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larry ciaffone image from baseball-birthdays.com
Image from Baseball-Birthdays.com

Player: Ciaffone, Larry

Card: NO CARD AVAILABLE

Position: LF

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Image from Baseball-reference.com

playerbio

"(Larry) Ciaffone was rated as one of the best all-around receivers in the minors last season and stands an excellent chance of taking over the first string job with the Cardinals, according to a number of scouts who saw him operate. Larry is a master at holding up pitchers, paces them nicely and calls his pitches almost letter perfect. In addition he has a strong throwing arm and prevents base occupants from taking liberties with him. His heady work is what caused the Cardinal scouts to recommend that the Brooklyn boy be brought up to the parent body." - Brooklyn Eagle (Gary Bedingfield, 'Baseball's Greatest Sacrifice: Frank Ciaffone')

Lawrence Thomas Ciaffone (b. August 17, 1924 in Brooklyn, NY – d. December 14, 1991 in Brooklyn, NY), nicknamed "Symphony Larry", was an American professional baseball player who had a ten-year pro playing career (1946–55), largely as an outfielder, catcher and first baseman.

Born in Brooklyn, New York, he attended Abraham Lincoln High School, where he was a teammate of and catcher for his cousin Frank Ciaffone, a star pitcher. Both signed with the Brooklyn Dodgers upon graduation but their baseball careers were delayed by military service in World War II.

Larry entered the United States Army, and saw combat at the Battle of the Bulge in 1944–45. Frank enlisted in the United States Marines and fought in the Pacific Theater of Operations, participating in the Battle of Iwo Jima. During the course of the invasion of the Japanese stronghold, Frank Ciaffone, 19, was fatally wounded on March 3, 1945.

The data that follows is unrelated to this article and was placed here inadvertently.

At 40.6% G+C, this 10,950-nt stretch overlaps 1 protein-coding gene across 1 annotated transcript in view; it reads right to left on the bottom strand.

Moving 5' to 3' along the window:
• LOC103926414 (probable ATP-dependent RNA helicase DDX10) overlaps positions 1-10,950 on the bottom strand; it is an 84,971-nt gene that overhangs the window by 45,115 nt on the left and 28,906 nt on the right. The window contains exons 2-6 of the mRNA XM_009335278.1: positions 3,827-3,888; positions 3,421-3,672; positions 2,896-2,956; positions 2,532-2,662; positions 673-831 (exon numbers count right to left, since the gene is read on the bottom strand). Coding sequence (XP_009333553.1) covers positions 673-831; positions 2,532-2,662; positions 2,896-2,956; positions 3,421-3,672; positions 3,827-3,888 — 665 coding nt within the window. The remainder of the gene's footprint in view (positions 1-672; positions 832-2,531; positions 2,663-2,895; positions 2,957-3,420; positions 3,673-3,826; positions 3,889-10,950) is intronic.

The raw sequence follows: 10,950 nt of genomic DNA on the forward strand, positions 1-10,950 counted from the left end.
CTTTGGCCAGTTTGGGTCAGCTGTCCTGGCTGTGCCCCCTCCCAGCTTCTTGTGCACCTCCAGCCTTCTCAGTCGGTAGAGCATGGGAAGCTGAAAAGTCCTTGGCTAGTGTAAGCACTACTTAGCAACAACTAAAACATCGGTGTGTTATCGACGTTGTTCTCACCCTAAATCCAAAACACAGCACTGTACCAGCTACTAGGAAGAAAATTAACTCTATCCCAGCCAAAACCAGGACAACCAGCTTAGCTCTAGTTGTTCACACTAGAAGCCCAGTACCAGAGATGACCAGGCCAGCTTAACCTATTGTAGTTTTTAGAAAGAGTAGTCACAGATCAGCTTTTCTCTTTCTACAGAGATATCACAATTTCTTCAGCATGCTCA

Outfielder/catcher Larry Ciaffone was signed as an amateur free agent by the Brooklyn Dodgers before the 1946 season and played with the Newport News Dodgers in the Piedmont League, where he hit .281 with 6 homers in 136 games. He was drafted by the St. Louis Cardinals on November 5, 1946 in the minor league draft. Larry spent five years in the minors (1946-1950) before getting a call from the big league Cardinals in 1951.

Larry had a top-notch year in 1948 when he hit a league-leading .373 with 14 homers for the Allentown Cardinals of the Interstate League and was the catcher on the league's the All-Star team. Again with Allentown in 1949, he hit .323 with 15 homers and, the following year, had another good season with the Rochester Red Wings, helping his team to the International League pennant, hitting .324 with 10 homers.

Larry was a career minor leaguer, with the exception of 5 games with the Cardinals in 1951, during which he was hitless in five at-bats and made a putout in the outfield. Ciaffone spent the rest of 1951 with Rochester where he finished the year hitting .240. Larry played four more seasons in the high minors, having a good year in 1953 with the Houston Buffaloes of the Texas League hitting .304 in 141 games. Larry finished his career in 1955 with the Chattanooga Lookouts of the Southern Association. In 978 minor league games, he hit .304 with 65 home runs.

Larry remained in baseball as a scout for the Cardinals and the New York Mets. He also worked with former Boston Braves star Tommy Holmes in Brooklyn youth baseball programs. Outside of baseball, he owned a Brooklyn restaurant for several years and worked in sales for the Pitney-Bowles Corporation. Ciaffone died in Brooklyn on December 14, 1991 at 67 and is buried in Greenwood Cemetery there.

(excerpted from Baseball Almanac, BR Bullpen & Wikipedia)

morecards

Ciaffone (right) with Joe Garagiola and Bill Dickey (Image from Baseball in Wartime)

tourstops


Larry is part of the New York City Born Player Tour – Go to the Next Stop


Larry is also part of the Military Service during Wartime Tour – go to the Next Stop


Ciaffone is also part of the St. Louis Cardinals Players Tour – Go to the Next Stop


“Symphony Larry” is part of the Great Italian American Player Nicknames Tour – Go to the Next Stop


See Larry’s baseball cards at TCDB


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